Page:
3. What forms or genres of writing will students learn and practice in your department’s WID courses? Why these genres?
Students will engage in research writing consistent with the sociological research method particular to our academic discipline, which involves research questions, data and methods, analyzing patterns of relationships in data and making sociological conclusions. These genres are consistent with traditional sociological research and will prepare students to participate in the discipline as both producers and readers of research.
4. What kinds of teaching practices will students encounter in your department’s WID courses?
Some of the teaching practices students will encounter will be journaling, low stakes and high stakes writing assignments, fishbowl feedback, peer reviews, scaffolded assignments and opportunities for revisions and incorporating feedback into later drafts.
5. When they’ve satisfied your department’s WID requirement, what should students know and be able to do with writing?
Students should know that writing is an iterative process – we get better at writing the more we do it; feedback and revision matters, and our writing improves as our reading increases. They should also know that participating in the discipline as producers, readers and teachers of sociology, involves a familiarity with sociological writing, the ability to communicate sociologically in written form and a familiarity with sociological research design.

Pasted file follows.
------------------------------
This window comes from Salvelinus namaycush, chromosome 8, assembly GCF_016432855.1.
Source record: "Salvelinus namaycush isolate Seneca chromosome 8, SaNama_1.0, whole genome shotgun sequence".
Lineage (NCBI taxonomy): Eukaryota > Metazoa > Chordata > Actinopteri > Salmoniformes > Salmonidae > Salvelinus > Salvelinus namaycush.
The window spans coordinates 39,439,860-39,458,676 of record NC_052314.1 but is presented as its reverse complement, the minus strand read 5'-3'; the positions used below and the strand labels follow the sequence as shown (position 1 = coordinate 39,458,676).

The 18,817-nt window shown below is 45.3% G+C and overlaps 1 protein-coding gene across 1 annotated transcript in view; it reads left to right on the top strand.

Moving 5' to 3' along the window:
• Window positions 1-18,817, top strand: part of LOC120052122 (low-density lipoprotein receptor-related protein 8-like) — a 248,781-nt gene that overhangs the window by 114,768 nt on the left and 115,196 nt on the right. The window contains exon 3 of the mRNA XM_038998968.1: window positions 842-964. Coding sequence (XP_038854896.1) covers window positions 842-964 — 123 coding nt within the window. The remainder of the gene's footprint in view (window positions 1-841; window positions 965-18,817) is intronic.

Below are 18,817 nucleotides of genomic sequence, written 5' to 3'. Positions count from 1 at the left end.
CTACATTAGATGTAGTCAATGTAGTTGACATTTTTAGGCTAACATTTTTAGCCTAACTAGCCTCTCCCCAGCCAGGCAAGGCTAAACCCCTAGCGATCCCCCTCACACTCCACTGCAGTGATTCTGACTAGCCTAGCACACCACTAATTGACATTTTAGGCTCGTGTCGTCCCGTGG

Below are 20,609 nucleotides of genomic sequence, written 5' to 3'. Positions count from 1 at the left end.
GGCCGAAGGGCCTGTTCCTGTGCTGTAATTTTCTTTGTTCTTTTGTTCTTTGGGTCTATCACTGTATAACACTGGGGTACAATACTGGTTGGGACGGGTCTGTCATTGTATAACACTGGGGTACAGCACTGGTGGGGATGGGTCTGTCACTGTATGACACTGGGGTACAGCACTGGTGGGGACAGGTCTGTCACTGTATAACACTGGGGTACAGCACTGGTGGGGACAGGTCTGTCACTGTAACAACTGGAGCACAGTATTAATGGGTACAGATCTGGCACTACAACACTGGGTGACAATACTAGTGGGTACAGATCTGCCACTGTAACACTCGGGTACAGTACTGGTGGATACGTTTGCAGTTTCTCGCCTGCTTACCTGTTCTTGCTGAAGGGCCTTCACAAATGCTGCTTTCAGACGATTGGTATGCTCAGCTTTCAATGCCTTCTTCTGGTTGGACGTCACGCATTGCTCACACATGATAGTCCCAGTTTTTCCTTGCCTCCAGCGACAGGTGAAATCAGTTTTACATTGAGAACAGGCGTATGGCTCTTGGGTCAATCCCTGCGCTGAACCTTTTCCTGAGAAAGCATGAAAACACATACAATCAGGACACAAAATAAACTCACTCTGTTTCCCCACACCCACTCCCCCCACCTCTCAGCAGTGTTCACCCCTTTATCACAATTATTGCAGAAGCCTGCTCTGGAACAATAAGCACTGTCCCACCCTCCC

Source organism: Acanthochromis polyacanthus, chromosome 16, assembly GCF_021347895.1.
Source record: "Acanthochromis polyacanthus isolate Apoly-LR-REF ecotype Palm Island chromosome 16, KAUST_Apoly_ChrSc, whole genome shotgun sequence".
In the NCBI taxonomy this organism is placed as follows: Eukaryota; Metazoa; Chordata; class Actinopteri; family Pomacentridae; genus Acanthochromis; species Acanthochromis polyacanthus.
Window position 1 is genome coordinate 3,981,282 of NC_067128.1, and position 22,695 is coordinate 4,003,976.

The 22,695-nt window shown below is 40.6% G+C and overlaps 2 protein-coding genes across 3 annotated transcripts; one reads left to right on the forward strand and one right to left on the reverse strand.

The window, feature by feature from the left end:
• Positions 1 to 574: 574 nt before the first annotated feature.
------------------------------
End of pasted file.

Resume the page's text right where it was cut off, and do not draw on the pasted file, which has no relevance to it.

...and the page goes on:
Minor in Sociology
Declaring a minor allows you to explore other areas of interest and make interdisciplinary connections. Minor areas at RIC complement and reinforce all major areas of study. By declaring a minor, you can set yourself apart as a candidate for job, internship and volunteer opportunities. Click below for information on the minor in sociology.
If you are thinking about coming to RIC as a transfer student from another college, including the Community College of Rhode Island (CCRI) or Boston Community College (BCC), or if you have transferred already, you will find information here to help you navigate the transition. Many of our majors and minors transfer to our program, and if you have taken sociology courses elsewhere, you should be off to a great start in completing your degree here. Please note that you still need to complete all the general education requirements, along with your major requirements, and earn a total of 120 credits to graduate from Rhode Island College.
If you are a CCRI student with less than 30 credits, you can apply for the Joint Admissions Agreement (JAA) plan in sociology, which will enable you to leave CCRI having made the most progress toward your degree. Even if you don’t qualify for the JAA plan, you can use the JAA degree requirements to select the most appropriate CCRI courses. Click here for more information. You are strongly encouraged to complete your math course (see below) prior to transferring or in your first semester at RIC.
|RIC Course||CCRI Course||BCC Course||Quinebaug Course|
|SOC 200||SOCS 1010||SOC 101||SOC 101|
|SOC 202||SOCS 2020||SOC 251||SOC 210|
|SOC 204||SOCS 2030||--||--|
SOCS 2300 OR
|SOC 208||SOCS 2040||SOC 256||--|
|SOC 217||--||--||SOC 141|
Math 1475 OR
Math 119 OR
For more information about how courses transfer among the colleges and universities in Rhode Island, go to http://www.ritransfers.org/, and for more information about transfer admissions and the credit evaluation process, visit the Office of Undergraduate Admissions.